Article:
NASA craft aids in forecast of solar radiation storms
NASA NEWS RELEASE
Posted: May 25, 2007
WASHINGTON - NASA's Solar and Heliospheric Observatory (SOHO) now enables scientists to forecast solar radiation storms, giving future astronauts, traveling to the moon and Mars, time to seek shelter and ground controllers time to safeguard satellites. The new method for the first time offers as much as one hour advance notice when a storm is approaching.
"Solar radiation storms are notoriously difficult to predict. They often take us by surprise, but now we've found a way to anticipate these events," says Arik Posner, a physicist in NASA's Science Mission Directorate, Washington. Posner is on temporary assignment to NASA from Southwest Research Institute, San Antonio. Posner developed the technique. His study appears in a recent issue of the journal Space Weather.
Solar radiation storms are swarms of electrons, protons and heavy ions accelerated to high speed by explosions on the sun. On Earth, humans are protected from these particles by Earth's atmosphere and magnetic field. Astronauts in Earth orbit also are protected since Earth's magnetic field extends far enough to shield them. Solar radiation storms are a potential risk factor for astronauts working on the surface of the moon or Mars since neither has a substantial magnetic field.
"A one hour warning would reduce the odds of being caught in a solar storm outside of a lunar habitat, where astronauts are most vulnerable," says Francis Cucinotta, chief scientist for the NASA Space Radiation Program at NASA's Johnson Space Center, Houston.
Spacecraft and satellites would also benefit. Subatomic particles striking computer processors and other electronics can cause onboard computers to suddenly reboot or issue nonsense commands. If a satellite operator knows that a storm is coming, the craft can be placed in a protective "safe mode" until the storm passes.
The type of particle most feared by safety experts is the ion, an atom that has lost one or more of its charge-balancing electrons. Energetic ions can damage tissue and break strands of DNA, an effect not fully understood in terms of human disease.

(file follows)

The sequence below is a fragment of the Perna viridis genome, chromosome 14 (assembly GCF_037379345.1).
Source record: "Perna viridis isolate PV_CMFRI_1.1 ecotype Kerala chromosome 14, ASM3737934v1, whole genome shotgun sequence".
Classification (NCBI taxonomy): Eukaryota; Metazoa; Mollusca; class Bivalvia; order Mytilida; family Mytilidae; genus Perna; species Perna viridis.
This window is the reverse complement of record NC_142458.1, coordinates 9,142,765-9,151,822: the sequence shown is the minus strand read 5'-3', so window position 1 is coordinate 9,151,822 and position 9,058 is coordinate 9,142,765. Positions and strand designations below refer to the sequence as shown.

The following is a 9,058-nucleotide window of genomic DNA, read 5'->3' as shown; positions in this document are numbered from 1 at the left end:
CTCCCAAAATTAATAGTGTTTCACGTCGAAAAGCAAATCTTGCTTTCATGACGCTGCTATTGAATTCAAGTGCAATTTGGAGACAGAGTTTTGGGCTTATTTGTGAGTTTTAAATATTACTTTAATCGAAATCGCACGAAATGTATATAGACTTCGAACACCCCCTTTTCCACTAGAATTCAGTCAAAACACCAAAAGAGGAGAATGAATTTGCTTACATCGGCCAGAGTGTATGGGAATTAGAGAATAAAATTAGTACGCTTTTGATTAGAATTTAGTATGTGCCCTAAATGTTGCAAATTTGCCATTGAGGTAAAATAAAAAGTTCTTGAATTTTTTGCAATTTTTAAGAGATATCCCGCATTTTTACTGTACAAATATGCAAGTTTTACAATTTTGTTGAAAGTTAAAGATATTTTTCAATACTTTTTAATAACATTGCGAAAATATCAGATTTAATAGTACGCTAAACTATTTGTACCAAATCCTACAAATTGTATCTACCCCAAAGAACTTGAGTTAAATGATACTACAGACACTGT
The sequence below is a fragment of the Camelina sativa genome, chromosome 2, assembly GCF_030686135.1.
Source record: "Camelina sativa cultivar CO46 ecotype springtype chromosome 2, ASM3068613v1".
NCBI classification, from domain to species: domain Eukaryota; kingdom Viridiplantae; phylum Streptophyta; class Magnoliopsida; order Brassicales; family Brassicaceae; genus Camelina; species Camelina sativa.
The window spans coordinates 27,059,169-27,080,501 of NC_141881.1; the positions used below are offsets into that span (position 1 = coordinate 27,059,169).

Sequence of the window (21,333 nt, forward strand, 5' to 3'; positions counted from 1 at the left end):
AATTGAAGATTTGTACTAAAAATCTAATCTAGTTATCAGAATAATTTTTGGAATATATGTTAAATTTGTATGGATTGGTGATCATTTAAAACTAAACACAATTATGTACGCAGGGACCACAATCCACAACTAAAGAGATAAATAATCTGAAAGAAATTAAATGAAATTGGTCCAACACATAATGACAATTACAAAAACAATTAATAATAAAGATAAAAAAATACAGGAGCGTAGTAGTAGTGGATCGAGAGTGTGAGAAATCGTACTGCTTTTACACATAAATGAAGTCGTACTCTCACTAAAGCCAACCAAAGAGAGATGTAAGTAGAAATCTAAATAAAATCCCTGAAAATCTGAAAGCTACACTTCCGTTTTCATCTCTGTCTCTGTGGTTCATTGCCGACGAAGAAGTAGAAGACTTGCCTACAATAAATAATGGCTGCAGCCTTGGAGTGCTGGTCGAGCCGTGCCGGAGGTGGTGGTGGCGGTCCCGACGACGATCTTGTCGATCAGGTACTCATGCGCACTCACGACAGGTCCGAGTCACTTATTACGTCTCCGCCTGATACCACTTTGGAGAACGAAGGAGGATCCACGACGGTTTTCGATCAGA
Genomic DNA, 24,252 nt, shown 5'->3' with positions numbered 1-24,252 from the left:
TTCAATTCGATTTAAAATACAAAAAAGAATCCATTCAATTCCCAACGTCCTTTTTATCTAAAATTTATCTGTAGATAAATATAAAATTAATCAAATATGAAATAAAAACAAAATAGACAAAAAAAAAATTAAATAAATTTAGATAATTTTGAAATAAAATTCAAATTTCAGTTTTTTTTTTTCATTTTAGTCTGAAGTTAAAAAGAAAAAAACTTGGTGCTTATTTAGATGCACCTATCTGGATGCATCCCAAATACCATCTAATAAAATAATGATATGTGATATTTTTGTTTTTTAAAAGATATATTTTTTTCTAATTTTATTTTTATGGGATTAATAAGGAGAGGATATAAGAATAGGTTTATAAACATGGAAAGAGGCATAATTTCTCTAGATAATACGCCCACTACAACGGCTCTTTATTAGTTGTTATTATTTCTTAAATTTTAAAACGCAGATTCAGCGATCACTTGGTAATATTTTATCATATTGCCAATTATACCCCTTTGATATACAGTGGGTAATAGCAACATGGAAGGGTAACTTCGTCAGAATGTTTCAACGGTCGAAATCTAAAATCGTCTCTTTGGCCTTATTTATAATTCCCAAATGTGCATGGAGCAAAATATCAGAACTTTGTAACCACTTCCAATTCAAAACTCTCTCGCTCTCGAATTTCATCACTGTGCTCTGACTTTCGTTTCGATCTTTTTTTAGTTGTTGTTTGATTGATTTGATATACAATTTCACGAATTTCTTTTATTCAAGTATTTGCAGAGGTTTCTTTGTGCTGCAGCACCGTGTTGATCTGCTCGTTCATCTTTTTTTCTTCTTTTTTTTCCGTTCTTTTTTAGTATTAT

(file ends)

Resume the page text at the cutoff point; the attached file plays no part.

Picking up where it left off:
The goal of researchers is to forecast when the ions will arrive. "The key is electrons. They are always detected ahead of the more dangerous ions," says Posner. While this has been known for years, only recently has this research turned the "electrons first" aspect of radiation storms into a tool for forecasting.
Every radiation storm is a mix of electrons, protons and heavier ions. The electrons, being lighter and faster than the others, race out ahead. By measuring the "rise time and intensity of the initial electron surge" Posner could predict how many ions were following and when they would arrive.
The key to the breakthrough was the Comprehensive Suprathermal and Energetic Particle Analyzer (COSTEP) instrument on board the observatory. COSTEP counts particles coming from the sun and measures their energies. Posner looked at hundreds of radiation storms recorded by COSTEP between 1996 and 2002, and was able to construct an empirical, predictive matrix that involved plugging an electron data into the matrix, and an ion forecast emerging.
After testing the results, the matrix was used on COSTEP data gathered in 2003, a year not yet analyzed and which formed no part of the matrix itself. The matrix was applied to the electron data and as a result, it successfully predicted all four major ion storms of 2003 with advance warnings ranging from 7 to 74 minutes.
"While the method is not yet perfect, I'd like to improve that," Posner says. Improvements will come as Posner works his way through even more of COSTEP's dataset.
"Launched with SOHO in 1995, COSTEP has been operating through an entire solar cycle including the recent solar maximum in 2001, and it is still going strong," says Prof. Bernd Heber, COSTEP's principle investigator at the University of Kiel, Germany.
The method is being considered by planners at the Johnson Space Center in their design of future lunar missions. "Posner's technique reduces the odds of exposure by more than 20 percent compared to current methods, allowing astronauts to venture farther from their outpost. That's good for both science and exploration," says Cucinotta.
"NASA's Vision for Space Exploration will lead humans away from Earth's protective magnetic cocoon and into the unprotected seas of outer space," says Posner. "New scientific knowledge concerning basic processes of space will ensure safe, effective achievement of NASA's future space exploration activities."
SOHO is a project of international cooperation between the European Space Agency and NASA.